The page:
Globe: The Boroughs — a hot place for business

Economic development has been a significant topic of conversation here in Southborough in the face of rising property taxes. Turns out we’re not alone. The Boston Globe last week reported on efforts The Boroughs – Marlborough, Northborough, Southborough, and Westborough – are making to encourage existing and new business in the region.

Reports the Globe:

“I think our region collectively wants to be a competitor to Cambridge and Greater Boston and the 128 belt,” added Michael Berry, an aide to the mayor. “That’s what we’re trying to do out here. We’re certainly united by those things. I think each community offers something a little bit different, but the fact that each of us is having success with different businesses in different ways speaks well of the region as a whole.”

For its part, the Southborough Board of Selectmen voted earlier this month to establish an ad hoc business development committee. The decision to form the committee followed a report that suggests Southborough is looking at increased expenses and decreased revenue over the next five years.

The original deadline to volunteer for the economic development committee was February 6, but the deadline was extended through today (February 20). For more information, see this post.

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Carl Guyer
9 years ago

This article is a riot.

Let us not overlook the fact that Westborough is giving tax breaks to companies while the residents paid a tax rate of $19.21 per thousand which is the 9th highest residential tax rate in the state. I suggest the residents of Westborough look to Burlington which has similar property values and development base. The tax rate there is $11.55 because Burlington uses its commercial and industrial base to help its residents.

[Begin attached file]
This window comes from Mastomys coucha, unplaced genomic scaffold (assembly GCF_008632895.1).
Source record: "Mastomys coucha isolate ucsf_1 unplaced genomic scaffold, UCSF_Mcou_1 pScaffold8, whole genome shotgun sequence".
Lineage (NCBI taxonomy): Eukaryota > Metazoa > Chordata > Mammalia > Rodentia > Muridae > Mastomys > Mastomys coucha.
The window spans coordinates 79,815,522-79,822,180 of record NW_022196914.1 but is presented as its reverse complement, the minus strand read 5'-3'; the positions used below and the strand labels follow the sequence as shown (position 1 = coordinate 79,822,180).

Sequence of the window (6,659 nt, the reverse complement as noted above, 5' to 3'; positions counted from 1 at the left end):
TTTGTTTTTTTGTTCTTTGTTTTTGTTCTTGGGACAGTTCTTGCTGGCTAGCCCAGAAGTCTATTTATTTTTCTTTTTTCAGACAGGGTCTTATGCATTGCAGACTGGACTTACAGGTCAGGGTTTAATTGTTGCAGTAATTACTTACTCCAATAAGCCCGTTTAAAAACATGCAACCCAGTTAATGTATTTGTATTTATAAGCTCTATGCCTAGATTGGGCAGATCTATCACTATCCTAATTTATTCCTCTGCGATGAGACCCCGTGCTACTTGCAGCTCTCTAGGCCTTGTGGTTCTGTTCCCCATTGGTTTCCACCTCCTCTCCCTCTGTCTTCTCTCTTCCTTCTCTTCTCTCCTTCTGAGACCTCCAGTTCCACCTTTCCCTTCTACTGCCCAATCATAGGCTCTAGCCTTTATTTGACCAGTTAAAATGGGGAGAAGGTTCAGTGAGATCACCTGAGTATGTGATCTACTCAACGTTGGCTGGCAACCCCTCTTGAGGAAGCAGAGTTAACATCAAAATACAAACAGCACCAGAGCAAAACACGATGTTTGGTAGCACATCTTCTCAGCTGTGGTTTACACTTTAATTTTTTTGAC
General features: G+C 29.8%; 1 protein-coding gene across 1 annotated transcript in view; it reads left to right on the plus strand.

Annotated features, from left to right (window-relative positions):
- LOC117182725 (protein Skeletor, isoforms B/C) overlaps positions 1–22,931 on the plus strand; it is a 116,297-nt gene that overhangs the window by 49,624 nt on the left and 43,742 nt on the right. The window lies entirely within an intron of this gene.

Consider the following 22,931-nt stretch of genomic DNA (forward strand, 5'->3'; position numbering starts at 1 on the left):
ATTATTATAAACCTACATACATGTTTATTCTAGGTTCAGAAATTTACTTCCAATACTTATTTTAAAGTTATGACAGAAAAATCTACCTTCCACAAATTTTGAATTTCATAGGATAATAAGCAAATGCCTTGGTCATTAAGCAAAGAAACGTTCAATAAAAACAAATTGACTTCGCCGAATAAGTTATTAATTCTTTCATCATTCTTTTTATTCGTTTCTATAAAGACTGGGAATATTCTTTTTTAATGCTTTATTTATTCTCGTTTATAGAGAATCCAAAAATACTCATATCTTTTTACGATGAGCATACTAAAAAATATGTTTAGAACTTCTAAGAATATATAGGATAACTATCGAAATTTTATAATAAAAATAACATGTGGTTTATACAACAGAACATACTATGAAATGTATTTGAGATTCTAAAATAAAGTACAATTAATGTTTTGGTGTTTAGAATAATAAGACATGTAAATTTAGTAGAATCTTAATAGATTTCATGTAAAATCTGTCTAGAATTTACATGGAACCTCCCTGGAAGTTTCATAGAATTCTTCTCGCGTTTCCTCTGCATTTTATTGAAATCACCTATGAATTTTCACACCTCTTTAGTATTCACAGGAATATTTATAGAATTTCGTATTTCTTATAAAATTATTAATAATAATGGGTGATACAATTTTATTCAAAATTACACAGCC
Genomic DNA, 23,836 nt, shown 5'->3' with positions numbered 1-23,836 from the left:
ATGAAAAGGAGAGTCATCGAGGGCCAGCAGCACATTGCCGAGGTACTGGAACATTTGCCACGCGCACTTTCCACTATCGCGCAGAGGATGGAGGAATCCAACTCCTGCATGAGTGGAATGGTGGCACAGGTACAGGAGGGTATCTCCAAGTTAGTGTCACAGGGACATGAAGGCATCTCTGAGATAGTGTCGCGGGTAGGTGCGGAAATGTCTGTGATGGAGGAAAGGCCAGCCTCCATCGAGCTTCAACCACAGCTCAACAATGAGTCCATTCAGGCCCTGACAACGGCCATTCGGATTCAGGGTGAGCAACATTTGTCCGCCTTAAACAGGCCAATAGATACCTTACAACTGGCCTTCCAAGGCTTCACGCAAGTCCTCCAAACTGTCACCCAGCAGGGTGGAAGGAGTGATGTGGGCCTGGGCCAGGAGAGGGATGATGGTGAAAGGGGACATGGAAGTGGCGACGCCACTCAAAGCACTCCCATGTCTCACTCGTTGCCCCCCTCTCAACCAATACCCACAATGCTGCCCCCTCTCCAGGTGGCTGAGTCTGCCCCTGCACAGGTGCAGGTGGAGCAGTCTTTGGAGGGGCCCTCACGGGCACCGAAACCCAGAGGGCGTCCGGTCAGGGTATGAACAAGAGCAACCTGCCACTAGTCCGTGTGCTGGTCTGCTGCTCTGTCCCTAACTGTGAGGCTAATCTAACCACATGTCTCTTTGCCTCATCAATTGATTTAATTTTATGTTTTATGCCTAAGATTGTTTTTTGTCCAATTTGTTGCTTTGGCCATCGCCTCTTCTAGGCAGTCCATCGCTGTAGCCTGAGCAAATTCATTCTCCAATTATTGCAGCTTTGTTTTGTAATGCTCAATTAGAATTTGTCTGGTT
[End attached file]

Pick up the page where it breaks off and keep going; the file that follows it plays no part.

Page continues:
The quote from Northborough really interesting.

“Northborough Town Administrator John Coderre said his town is “in terrific shape” and that he’s had recent contact with businesses interested in developing there. “We continue to be a very desirable location,” he said. Coderre noted that businesses in town pay the same tax rate as residents, which is not the case for some communities with significant commercial development.”

To bad Mr. Coderre did not know about the $11,000 hit to property values which negated the benefit of the Northborough Crossing development and resulted in the tax rate increasing from $15.49 to $16.11. Does industrial and commercial development suppress residential property values, absolutely yes. Did the Northborough Crossing cause the $11,000 drop, only time will tell for sure, but it certainly won’t help in the recovery.

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